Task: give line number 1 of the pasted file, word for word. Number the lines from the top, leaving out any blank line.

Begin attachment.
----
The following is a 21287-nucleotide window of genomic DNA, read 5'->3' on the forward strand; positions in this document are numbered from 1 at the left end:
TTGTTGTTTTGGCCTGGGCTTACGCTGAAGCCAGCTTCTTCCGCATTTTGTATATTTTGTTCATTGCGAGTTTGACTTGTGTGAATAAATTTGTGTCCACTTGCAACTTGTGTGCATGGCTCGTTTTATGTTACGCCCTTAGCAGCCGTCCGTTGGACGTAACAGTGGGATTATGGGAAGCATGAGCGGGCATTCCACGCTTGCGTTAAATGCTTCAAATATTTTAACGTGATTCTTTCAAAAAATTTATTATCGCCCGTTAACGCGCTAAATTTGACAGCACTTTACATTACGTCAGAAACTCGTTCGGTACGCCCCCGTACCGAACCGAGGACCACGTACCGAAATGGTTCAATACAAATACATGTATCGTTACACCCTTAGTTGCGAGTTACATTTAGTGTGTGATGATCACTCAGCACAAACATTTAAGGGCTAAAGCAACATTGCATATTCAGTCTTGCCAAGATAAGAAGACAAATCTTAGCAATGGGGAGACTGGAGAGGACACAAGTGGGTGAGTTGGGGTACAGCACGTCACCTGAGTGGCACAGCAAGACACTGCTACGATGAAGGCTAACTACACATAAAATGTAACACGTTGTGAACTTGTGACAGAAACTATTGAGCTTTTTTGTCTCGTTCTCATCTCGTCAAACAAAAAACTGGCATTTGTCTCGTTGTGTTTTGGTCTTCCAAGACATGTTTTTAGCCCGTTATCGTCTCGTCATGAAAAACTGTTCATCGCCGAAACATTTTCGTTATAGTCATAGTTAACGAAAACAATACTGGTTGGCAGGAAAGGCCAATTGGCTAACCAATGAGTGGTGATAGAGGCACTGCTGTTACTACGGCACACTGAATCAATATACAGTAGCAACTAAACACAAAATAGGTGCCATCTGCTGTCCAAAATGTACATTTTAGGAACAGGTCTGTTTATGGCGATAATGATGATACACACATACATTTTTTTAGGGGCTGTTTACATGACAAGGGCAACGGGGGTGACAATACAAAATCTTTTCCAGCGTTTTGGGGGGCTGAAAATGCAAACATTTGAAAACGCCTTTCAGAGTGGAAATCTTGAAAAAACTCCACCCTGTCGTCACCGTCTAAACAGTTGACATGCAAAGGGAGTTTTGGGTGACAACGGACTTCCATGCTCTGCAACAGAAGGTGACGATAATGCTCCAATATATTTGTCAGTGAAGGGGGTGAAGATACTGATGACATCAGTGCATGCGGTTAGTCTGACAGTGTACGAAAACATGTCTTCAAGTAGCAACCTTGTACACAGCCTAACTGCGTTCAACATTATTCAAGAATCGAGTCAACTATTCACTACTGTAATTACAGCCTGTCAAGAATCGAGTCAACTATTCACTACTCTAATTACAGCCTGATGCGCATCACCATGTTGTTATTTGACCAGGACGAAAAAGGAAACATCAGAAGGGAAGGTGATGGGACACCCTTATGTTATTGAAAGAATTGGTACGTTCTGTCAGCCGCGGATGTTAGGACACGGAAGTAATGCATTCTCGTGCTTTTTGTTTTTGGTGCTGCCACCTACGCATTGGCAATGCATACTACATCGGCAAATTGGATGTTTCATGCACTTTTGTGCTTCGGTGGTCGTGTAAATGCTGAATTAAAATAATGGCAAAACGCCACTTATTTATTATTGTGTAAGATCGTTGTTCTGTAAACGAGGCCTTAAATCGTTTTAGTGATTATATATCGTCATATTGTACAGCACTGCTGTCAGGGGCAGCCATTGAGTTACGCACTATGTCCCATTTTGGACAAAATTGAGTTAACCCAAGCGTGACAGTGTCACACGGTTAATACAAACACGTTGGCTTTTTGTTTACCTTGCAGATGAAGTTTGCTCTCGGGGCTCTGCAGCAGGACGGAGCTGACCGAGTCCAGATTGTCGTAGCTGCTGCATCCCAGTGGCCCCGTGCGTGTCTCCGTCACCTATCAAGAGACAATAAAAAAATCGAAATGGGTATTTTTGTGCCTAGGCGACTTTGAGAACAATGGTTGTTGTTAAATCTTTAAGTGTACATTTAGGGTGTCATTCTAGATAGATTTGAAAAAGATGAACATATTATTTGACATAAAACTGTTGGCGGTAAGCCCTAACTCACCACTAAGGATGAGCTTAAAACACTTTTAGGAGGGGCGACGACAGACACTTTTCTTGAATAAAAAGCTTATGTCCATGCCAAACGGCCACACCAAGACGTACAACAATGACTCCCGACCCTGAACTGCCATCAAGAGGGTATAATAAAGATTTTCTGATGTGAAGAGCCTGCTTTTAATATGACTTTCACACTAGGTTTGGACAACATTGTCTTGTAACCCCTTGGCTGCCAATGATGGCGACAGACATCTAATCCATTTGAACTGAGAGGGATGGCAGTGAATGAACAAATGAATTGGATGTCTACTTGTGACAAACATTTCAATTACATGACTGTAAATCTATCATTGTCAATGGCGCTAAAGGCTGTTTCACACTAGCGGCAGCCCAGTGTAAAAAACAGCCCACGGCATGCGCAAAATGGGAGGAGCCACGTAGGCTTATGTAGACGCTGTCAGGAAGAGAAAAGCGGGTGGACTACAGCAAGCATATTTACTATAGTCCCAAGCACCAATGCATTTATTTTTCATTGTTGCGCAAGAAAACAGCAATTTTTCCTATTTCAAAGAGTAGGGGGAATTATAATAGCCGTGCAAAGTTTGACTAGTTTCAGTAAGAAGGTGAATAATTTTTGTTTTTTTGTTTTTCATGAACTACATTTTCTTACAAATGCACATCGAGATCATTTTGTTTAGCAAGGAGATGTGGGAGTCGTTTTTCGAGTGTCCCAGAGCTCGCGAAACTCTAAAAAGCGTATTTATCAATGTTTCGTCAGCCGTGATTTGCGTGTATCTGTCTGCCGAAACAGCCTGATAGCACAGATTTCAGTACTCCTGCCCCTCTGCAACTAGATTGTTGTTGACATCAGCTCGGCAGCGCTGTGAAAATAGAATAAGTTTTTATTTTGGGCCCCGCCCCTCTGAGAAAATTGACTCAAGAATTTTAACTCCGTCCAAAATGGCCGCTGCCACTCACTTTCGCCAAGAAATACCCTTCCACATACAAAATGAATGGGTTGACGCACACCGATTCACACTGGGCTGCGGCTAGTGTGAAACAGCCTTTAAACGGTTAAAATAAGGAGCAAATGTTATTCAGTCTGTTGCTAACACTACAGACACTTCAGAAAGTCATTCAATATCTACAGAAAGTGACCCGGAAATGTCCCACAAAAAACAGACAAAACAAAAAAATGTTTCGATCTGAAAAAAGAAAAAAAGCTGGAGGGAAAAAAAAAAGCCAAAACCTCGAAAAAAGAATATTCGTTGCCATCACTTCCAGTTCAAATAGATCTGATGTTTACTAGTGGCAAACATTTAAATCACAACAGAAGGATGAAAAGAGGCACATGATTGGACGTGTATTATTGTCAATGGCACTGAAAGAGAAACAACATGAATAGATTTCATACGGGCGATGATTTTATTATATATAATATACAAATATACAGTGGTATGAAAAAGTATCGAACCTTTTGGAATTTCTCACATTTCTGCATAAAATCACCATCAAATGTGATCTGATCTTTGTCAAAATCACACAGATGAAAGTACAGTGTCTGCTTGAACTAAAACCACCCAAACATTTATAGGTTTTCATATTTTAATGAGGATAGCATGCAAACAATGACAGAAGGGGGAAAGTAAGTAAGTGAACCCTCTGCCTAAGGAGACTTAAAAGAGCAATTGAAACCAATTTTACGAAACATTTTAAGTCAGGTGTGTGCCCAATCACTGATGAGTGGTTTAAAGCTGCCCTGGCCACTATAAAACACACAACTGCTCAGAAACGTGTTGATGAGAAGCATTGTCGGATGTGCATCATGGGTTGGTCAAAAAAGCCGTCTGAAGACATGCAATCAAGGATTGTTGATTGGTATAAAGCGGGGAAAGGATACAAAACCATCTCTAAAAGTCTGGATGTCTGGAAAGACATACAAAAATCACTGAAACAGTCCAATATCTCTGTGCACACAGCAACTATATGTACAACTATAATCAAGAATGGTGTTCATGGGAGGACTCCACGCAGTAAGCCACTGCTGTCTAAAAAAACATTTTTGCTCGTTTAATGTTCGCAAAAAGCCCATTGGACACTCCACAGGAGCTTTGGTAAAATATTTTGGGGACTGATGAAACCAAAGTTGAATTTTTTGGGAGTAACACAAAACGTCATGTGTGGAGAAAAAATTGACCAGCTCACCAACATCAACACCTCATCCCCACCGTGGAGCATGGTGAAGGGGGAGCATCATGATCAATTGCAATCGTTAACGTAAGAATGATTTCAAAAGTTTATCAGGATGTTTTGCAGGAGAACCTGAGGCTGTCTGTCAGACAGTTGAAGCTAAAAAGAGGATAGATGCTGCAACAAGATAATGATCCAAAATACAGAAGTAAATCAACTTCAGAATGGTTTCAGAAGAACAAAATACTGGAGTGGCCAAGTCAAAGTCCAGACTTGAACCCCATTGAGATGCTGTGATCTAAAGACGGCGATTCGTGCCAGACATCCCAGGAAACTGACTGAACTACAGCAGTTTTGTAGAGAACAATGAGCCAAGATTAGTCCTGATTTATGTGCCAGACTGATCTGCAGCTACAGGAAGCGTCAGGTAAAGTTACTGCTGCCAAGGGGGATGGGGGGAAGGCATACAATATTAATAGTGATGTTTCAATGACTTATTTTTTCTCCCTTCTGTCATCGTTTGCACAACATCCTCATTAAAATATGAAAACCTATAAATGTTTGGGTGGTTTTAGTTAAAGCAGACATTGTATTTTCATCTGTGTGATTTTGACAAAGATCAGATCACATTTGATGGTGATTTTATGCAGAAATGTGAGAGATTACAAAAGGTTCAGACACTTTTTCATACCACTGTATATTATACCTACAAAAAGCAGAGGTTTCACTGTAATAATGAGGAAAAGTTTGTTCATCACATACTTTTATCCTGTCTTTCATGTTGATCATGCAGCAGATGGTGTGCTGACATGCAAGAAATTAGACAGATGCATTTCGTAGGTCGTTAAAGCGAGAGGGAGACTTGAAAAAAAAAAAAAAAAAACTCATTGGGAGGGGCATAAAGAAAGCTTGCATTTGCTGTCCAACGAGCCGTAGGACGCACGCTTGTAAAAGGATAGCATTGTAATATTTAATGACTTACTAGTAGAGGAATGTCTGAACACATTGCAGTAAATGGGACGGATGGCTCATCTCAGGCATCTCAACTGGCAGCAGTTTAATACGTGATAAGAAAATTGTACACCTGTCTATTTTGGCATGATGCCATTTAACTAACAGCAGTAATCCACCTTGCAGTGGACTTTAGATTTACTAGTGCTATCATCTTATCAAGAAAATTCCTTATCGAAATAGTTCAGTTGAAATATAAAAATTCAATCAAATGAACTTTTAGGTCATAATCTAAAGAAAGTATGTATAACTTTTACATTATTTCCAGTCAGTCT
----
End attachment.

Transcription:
The following is a 21287-nucleotide window of genomic DNA, read 5'->3' on the forward strand; positions in this document are numbered from 1 at the left end: